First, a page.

'But how do you pray to God?' asked the Bishop.
'We pray in this way,' replied the hermit. 'Three are ye, three are we, have mercy upon us.'
And when the old man said this, all three raised their eyes to heaven, and repeated:
'Three are ye, three are we, have mercy upon us!'
The Bishop smiled. 'You have evidently heard something about the Holy Trinity,' said he. 'But you do not pray aright. You have won my affection, godly men. I see you wish to please the Lord, but you do not know how to serve Him. That is not the way to pray; but listen to me, and I will teach you. I will teach you, not a way of my own, but the way in which God in the Holy Scriptures has commanded all men to pray to Him.'
And the Bishop began explaining to the hermits how God had revealed Himself to men; telling them of God the Father, and God the Son, and God the Holy Ghost. God the Son came down on earth,' said he, 'to save men, and this is how He taught us all to pray. Listen and repeat after me: "Our Father." And the first old man repeated after him, 'Our Father,' and the second said, 'Our Father,' and the third said, 'Our Father.' 'Which art in heaven,' continued the Bishop. The first hermit repeated, 'Which art in heaven,' but the second blundered over the words, and the tall hermit could not say them properly. His hair had grown over his mouth so that he could not speak plainly. The very old hermit, having no teeth, also mumbled indistinctly.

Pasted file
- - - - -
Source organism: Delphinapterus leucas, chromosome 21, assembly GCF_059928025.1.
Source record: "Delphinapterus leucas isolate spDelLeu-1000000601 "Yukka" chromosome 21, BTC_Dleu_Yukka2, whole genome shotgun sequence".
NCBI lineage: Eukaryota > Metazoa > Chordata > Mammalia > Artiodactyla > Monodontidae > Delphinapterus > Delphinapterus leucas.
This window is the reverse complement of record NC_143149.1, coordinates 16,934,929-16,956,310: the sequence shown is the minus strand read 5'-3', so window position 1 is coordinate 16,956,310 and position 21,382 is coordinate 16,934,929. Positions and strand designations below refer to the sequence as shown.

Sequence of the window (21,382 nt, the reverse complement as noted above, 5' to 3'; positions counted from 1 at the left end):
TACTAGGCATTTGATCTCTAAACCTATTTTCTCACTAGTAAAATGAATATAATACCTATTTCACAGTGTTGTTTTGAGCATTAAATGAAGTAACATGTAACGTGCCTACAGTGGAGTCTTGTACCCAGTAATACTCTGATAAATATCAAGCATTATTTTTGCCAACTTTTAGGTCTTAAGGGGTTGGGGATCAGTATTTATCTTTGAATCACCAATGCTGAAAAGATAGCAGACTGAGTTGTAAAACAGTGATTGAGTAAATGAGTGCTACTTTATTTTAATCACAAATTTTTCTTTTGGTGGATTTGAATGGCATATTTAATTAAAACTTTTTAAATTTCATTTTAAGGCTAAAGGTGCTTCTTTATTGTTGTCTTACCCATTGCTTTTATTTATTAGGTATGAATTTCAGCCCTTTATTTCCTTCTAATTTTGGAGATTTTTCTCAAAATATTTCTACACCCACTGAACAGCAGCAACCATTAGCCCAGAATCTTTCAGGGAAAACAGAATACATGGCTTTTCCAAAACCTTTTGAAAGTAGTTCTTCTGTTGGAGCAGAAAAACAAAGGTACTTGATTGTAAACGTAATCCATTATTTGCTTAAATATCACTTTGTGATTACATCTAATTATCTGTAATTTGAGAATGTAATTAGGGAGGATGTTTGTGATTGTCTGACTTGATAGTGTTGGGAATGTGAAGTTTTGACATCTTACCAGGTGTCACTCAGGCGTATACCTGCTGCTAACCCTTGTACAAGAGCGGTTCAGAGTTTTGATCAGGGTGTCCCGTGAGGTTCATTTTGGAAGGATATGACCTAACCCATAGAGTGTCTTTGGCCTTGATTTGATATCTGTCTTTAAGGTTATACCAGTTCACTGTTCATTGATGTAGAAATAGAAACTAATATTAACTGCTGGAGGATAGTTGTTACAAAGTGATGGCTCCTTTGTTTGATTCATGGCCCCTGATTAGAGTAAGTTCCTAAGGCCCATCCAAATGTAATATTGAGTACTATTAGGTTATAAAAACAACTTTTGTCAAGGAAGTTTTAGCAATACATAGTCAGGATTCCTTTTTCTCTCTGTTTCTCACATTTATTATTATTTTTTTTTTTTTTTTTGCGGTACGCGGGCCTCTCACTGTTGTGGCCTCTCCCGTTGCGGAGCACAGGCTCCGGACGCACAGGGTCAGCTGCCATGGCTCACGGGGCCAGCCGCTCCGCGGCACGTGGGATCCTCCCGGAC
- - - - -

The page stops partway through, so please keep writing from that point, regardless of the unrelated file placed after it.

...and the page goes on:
The Bishop repeated the words again, and the old men repeated them after him. The Bishop sat down on a stone, and the old men stood before him, watching his mouth, and repeating the words as he uttered them. And all day long the Bishop laboured, saying a word twenty, thirty, a hundred times over, and the old men repeated it after him. They blundered, and he corrected them, and made them begin again.
The Bishop did not leave off till he had taught them the whole of the Lord's prayer so that they could not only repeat it after him, but could say it by themselves. The middle one was the first to know it, and to repeat the whole of it alone. The Bishop made him say it again and again, and at last the others could say it too.